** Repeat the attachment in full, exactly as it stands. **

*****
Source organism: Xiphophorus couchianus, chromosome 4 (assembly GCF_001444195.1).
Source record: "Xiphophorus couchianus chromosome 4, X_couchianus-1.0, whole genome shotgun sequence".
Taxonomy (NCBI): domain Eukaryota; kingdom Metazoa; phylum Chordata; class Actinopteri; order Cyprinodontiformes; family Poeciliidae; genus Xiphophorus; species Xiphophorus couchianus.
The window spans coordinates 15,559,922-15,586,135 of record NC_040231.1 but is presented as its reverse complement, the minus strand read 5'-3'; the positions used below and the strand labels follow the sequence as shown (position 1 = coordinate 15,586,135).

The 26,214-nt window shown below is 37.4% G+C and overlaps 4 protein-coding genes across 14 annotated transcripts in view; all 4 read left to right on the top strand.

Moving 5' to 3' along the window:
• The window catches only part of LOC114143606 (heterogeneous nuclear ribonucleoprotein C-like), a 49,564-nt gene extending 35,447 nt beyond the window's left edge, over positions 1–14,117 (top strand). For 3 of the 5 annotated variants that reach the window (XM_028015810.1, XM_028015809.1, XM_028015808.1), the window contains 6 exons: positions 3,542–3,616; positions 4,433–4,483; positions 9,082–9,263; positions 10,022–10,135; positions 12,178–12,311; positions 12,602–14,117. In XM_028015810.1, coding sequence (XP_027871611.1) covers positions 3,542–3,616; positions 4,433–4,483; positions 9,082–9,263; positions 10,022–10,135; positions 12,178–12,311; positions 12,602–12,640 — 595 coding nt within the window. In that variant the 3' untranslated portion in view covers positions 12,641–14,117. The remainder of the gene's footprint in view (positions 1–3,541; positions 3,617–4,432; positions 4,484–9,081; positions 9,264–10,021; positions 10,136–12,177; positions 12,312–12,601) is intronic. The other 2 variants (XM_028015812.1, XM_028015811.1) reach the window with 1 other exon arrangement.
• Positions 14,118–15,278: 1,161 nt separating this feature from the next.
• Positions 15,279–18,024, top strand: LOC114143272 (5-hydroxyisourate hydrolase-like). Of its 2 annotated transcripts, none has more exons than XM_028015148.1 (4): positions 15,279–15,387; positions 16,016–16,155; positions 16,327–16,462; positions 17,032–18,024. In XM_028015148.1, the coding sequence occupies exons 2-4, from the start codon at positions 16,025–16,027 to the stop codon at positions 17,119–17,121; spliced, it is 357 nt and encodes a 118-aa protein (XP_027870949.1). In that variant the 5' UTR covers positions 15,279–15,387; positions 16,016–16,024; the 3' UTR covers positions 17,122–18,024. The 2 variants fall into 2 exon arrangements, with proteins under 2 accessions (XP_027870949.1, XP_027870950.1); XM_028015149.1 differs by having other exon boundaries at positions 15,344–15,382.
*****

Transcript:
Source organism: Xiphophorus couchianus, chromosome 4 (assembly GCF_001444195.1).
Source record: "Xiphophorus couchianus chromosome 4, X_couchianus-1.0, whole genome shotgun sequence".
Taxonomy (NCBI): domain Eukaryota; kingdom Metazoa; phylum Chordata; class Actinopteri; order Cyprinodontiformes; family Poeciliidae; genus Xiphophorus; species Xiphophorus couchianus.
The window spans coordinates 15,559,922-15,586,135 of record NC_040231.1 but is presented as its reverse complement, the minus strand read 5'-3'; the positions used below and the strand labels follow the sequence as shown (position 1 = coordinate 15,586,135).

The 26,214-nt window shown below is 37.4% G+C and overlaps 4 protein-coding genes across 14 annotated transcripts in view; all 4 read left to right on the top strand.

Moving 5' to 3' along the window:
• The window catches only part of LOC114143606 (heterogeneous nuclear ribonucleoprotein C-like), a 49,564-nt gene extending 35,447 nt beyond the window's left edge, over positions 1–14,117 (top strand). For 3 of the 5 annotated variants that reach the window (XM_028015810.1, XM_028015809.1, XM_028015808.1), the window contains 6 exons: positions 3,542–3,616; positions 4,433–4,483; positions 9,082–9,263; positions 10,022–10,135; positions 12,178–12,311; positions 12,602–14,117. In XM_028015810.1, coding sequence (XP_027871611.1) covers positions 3,542–3,616; positions 4,433–4,483; positions 9,082–9,263; positions 10,022–10,135; positions 12,178–12,311; positions 12,602–12,640 — 595 coding nt within the window. In that variant the 3' untranslated portion in view covers positions 12,641–14,117. The remainder of the gene's footprint in view (positions 1–3,541; positions 3,617–4,432; positions 4,484–9,081; positions 9,264–10,021; positions 10,136–12,177; positions 12,312–12,601) is intronic. The other 2 variants (XM_028015812.1, XM_028015811.1) reach the window with 1 other exon arrangement.
• Positions 14,118–15,278: 1,161 nt separating this feature from the next.
• Positions 15,279–18,024, top strand: LOC114143272 (5-hydroxyisourate hydrolase-like). Of its 2 annotated transcripts, none has more exons than XM_028015148.1 (4): positions 15,279–15,387; positions 16,016–16,155; positions 16,327–16,462; positions 17,032–18,024. In XM_028015148.1, the coding sequence occupies exons 2-4, from the start codon at positions 16,025–16,027 to the stop codon at positions 17,119–17,121; spliced, it is 357 nt and encodes a 118-aa protein (XP_027870949.1). In that variant the 5' UTR covers positions 15,279–15,387; positions 16,016–16,024; the 3' UTR covers positions 17,122–18,024. The 2 variants fall into 2 exon arrangements, with proteins under 2 accessions (XP_027870949.1, XP_027870950.1); XM_028015149.1 differs by having other exon boundaries at positions 15,344–15,382.